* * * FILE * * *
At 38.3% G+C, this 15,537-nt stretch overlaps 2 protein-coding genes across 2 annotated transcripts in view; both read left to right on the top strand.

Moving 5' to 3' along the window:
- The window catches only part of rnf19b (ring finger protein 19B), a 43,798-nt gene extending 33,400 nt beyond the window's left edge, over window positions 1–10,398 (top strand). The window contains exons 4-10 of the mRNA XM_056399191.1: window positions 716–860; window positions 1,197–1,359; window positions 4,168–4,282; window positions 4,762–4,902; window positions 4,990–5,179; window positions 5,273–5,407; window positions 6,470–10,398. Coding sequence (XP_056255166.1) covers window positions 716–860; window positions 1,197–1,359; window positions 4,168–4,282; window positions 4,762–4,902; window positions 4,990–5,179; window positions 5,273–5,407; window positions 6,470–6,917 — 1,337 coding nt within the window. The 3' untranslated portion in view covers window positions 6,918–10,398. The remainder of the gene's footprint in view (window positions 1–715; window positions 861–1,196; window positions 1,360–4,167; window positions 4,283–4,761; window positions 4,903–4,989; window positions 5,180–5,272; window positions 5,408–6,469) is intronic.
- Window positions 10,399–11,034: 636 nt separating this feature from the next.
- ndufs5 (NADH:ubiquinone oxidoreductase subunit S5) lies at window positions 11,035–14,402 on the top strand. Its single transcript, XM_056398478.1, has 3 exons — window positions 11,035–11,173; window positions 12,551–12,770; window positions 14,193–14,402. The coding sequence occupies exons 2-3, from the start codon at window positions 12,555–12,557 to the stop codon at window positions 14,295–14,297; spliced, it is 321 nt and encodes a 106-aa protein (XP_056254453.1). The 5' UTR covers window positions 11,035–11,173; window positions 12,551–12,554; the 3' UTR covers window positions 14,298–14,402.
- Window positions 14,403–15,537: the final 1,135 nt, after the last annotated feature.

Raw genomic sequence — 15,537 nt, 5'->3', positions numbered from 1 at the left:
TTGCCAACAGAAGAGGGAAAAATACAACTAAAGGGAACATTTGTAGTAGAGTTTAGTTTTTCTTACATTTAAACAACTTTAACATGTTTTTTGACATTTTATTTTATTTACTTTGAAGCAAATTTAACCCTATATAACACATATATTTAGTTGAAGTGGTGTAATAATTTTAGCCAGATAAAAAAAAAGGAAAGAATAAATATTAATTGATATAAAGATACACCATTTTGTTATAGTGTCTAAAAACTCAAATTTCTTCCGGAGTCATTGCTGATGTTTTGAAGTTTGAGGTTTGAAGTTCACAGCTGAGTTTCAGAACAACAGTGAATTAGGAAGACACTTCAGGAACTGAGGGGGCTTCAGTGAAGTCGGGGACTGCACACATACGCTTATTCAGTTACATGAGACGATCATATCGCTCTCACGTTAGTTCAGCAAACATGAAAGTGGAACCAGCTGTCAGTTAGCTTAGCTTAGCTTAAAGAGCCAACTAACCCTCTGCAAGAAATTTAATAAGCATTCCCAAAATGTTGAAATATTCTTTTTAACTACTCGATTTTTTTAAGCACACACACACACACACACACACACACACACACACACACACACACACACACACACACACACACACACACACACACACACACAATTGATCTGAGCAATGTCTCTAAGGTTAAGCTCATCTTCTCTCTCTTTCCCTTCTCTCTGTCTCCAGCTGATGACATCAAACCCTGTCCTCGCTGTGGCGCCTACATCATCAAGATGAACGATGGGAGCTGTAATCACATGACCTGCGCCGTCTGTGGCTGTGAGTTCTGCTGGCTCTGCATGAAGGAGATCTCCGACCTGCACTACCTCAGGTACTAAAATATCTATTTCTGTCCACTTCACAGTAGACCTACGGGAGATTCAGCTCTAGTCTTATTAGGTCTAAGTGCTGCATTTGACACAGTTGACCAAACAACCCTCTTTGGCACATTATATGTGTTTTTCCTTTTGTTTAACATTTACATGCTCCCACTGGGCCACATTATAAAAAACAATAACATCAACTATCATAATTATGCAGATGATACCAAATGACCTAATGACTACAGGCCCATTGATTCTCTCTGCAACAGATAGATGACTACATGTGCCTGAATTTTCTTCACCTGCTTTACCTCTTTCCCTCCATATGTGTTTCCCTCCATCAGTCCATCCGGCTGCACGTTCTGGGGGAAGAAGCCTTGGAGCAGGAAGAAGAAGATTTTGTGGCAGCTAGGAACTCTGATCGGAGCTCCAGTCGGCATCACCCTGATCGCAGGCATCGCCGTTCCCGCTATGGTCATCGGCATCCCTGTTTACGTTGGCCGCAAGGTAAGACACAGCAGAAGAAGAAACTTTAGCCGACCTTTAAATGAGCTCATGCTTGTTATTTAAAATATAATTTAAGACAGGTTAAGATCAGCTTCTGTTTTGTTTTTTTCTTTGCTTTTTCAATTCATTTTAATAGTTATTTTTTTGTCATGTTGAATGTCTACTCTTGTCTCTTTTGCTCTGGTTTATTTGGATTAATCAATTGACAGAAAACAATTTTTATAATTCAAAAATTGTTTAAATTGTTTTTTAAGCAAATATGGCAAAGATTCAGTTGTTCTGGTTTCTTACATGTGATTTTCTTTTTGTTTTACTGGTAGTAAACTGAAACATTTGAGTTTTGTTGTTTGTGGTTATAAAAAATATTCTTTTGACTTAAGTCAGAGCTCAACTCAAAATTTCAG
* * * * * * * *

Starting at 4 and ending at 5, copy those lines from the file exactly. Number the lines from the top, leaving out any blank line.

- Window positions 10,399–11,034: 636 nt separating this feature from the next.
- ndufs5 (NADH:ubiquinone oxidoreductase subunit S5) lies at window positions 11,035–14,402 on the top strand. Its single transcript, XM_056398478.1, has 3 exons — window positions 11,035–11,173; window positions 12,551–12,770; window positions 14,193–14,402. The coding sequence occupies exons 2-3, from the start codon at window positions 12,555–12,557 to the stop codon at window positions 14,295–14,297; spliced, it is 321 nt and encodes a 106-aa protein (XP_056254453.1). The 5' UTR covers window positions 11,035–11,173; window positions 12,551–12,554; the 3' UTR covers window positions 14,298–14,402.